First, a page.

Dollar rebounds slightly against yen

The dollar strengthened against the yen on Wednesday as upbeat data helped lift sentiment for the global economic picture, but caution remained ahead of US payroll figures later this week, dealers said.

The dollar fetched 84.31 yen in Tokyo morning trade, up from 84.22 late Tuesday in New York. The euro edged upward to 1.2683 dollars from 1.2681 dollars in New York and to 106.90 yen from 106.80.

Risk appetite improved after Australia posted better-than-expected growth for the April-June quarter while the HSBC China Manufacturing Purchasing Managers Index, a gauge of nationwide activity, resumed expansion after contracting in July, dealers said. “Yen buying sentiment against the dollar subsided temporarily and some players were buying back the dollar following its recent losses,” said Yusuke Hosokawa, head of forex at Chuo Mitsui Trust Bank.

“But the dollar’s rebound should be limited because another wave of yen-buying is likely to emerge anytime in the future,” Hosokawa said.

Market players were also reluctant to take long positions ahead of August unemployment figures to be released in the United States on Friday, he added.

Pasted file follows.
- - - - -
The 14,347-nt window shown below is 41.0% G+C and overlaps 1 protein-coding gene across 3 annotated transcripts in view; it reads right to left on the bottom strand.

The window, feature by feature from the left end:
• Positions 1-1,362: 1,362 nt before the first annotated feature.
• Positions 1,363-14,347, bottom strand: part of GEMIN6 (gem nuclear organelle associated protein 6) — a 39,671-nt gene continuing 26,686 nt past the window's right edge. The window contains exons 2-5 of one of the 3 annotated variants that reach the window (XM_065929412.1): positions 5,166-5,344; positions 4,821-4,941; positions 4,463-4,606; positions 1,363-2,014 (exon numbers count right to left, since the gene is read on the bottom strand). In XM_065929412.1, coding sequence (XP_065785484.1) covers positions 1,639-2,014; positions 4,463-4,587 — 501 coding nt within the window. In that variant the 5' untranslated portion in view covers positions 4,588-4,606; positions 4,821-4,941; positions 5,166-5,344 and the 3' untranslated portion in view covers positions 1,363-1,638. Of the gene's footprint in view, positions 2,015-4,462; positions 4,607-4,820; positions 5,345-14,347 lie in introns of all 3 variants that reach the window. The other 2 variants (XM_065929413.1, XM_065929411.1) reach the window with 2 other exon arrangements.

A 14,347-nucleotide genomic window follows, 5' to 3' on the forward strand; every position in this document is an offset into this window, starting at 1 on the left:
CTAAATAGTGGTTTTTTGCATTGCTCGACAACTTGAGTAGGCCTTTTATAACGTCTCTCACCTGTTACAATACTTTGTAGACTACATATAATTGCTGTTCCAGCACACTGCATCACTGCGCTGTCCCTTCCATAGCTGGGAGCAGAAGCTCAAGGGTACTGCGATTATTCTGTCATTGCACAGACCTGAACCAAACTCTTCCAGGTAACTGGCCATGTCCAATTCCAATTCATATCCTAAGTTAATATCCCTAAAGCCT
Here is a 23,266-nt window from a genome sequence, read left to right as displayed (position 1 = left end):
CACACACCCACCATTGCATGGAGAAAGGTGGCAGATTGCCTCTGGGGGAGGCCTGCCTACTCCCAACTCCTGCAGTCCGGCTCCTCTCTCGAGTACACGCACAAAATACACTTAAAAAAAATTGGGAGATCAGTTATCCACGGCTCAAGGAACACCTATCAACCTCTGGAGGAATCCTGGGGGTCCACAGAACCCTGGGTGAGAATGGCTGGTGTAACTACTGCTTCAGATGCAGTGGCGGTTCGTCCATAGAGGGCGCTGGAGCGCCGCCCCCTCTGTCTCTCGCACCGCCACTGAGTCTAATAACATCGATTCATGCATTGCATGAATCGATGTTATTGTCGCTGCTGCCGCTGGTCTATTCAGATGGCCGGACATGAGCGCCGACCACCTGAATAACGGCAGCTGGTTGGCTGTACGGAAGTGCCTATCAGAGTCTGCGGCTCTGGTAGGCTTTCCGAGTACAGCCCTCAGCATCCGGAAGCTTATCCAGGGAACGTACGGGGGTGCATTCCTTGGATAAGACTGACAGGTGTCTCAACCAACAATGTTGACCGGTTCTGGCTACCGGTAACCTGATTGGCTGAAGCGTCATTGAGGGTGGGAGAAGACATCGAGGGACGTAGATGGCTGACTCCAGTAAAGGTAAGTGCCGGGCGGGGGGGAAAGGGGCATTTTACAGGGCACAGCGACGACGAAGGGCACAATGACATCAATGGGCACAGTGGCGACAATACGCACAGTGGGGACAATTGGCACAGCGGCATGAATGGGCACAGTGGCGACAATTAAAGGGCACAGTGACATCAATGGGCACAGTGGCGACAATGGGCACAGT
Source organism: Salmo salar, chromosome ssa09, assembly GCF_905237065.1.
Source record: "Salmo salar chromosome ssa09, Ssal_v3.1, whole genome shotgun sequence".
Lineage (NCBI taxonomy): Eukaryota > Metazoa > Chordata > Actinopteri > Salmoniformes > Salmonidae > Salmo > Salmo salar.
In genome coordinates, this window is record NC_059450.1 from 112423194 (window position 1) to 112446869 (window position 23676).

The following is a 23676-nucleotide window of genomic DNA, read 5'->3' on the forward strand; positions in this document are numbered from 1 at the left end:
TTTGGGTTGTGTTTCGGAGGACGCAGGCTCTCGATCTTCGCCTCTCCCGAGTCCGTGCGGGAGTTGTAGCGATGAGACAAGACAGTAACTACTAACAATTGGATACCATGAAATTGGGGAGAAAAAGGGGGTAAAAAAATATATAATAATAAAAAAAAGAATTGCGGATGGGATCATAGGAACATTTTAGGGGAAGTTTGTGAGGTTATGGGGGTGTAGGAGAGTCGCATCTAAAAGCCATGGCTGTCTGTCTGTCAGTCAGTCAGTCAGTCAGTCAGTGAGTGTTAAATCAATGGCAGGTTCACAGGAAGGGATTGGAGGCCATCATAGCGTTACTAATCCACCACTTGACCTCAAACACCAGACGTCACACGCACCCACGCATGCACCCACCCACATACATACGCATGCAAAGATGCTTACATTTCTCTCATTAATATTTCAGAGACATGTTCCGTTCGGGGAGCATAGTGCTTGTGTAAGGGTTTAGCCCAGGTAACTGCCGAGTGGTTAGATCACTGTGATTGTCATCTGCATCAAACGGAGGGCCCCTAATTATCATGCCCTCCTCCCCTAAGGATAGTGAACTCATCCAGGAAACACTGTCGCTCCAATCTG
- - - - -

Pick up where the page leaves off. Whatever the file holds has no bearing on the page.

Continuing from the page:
“The market’s main concern is still the US economy.”

The yen has remained strong despite the Bank of Japan’s plan to expand a multi-billion-dollar loan scheme to boost liquidity, amid hopes it would take the heat out of the Japanese currency, which is off a 15-year high against the dollar.

But markets have taken a dim view of Japan’s monetary and government stimulus plans, and the strong yen continues to cast a shadow over the export sector that is key to the Japanese economy’s health.

Wednesday’s yen-buying sentiment was also supported by expectations that the Japanese government is unlikely to intervene into the market immediately to cap the currency’s strength, dealers said.

“Even if the finance ministry intervenes, the impact should be very limited,” Hosokawa said. “Concerns about Japan’s intervention are fading in the market.”

Japan has not conducted market intervention since March 2004.

The market shrugged off the latest ructions in Japanese politics, a day after political heavyweight Ichiro Ozawa confirmed his bid to challenge Prime Minister Naoto Kan for the premiership, dealers said.